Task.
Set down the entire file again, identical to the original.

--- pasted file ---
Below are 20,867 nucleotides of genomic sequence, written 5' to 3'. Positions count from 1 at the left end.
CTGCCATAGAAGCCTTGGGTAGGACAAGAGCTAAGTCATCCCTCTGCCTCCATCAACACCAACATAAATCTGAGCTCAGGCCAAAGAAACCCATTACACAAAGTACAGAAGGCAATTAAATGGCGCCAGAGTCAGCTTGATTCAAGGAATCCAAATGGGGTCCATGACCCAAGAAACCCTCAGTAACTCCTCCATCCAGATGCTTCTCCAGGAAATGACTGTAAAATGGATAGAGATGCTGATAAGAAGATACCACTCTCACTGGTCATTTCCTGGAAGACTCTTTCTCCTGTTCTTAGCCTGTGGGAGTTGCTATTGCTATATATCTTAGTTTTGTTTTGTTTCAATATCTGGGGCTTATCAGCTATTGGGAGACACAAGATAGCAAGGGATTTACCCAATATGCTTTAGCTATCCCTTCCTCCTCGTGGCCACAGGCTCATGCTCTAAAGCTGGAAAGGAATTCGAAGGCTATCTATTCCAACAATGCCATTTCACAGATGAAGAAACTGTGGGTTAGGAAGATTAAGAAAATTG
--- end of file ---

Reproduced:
Below are 20,867 nucleotides of genomic sequence, written 5' to 3'. Positions count from 1 at the left end.
CTGCCATAGAAGCCTTGGGTAGGACAAGAGCTAAGTCATCCCTCTGCCTCCATCAACACCAACATAAATCTGAGCTCAGGCCAAAGAAACCCATTACACAAAGTACAGAAGGCAATTAAATGGCGCCAGAGTCAGCTTGATTCAAGGAATCCAAATGGGGTCCATGACCCAAGAAACCCTCAGTAACTCCTCCATCCAGATGCTTCTCCAGGAAATGACTGTAAAATGGATAGAGATGCTGATAAGAAGATACCACTCTCACTGGTCATTTCCTGGAAGACTCTTTCTCCTGTTCTTAGCCTGTGGGAGTTGCTATTGCTATATATCTTAGTTTTGTTTTGTTTCAATATCTGGGGCTTATCAGCTATTGGGAGACACAAGATAGCAAGGGATTTACCCAATATGCTTTAGCTATCCCTTCCTCCTCGTGGCCACAGGCTCATGCTCTAAAGCTGGAAAGGAATTCGAAGGCTATCTATTCCAACAATGCCATTTCACAGATGAAGAAACTGTGGGTTAGGAAGATTAAGAAAATTG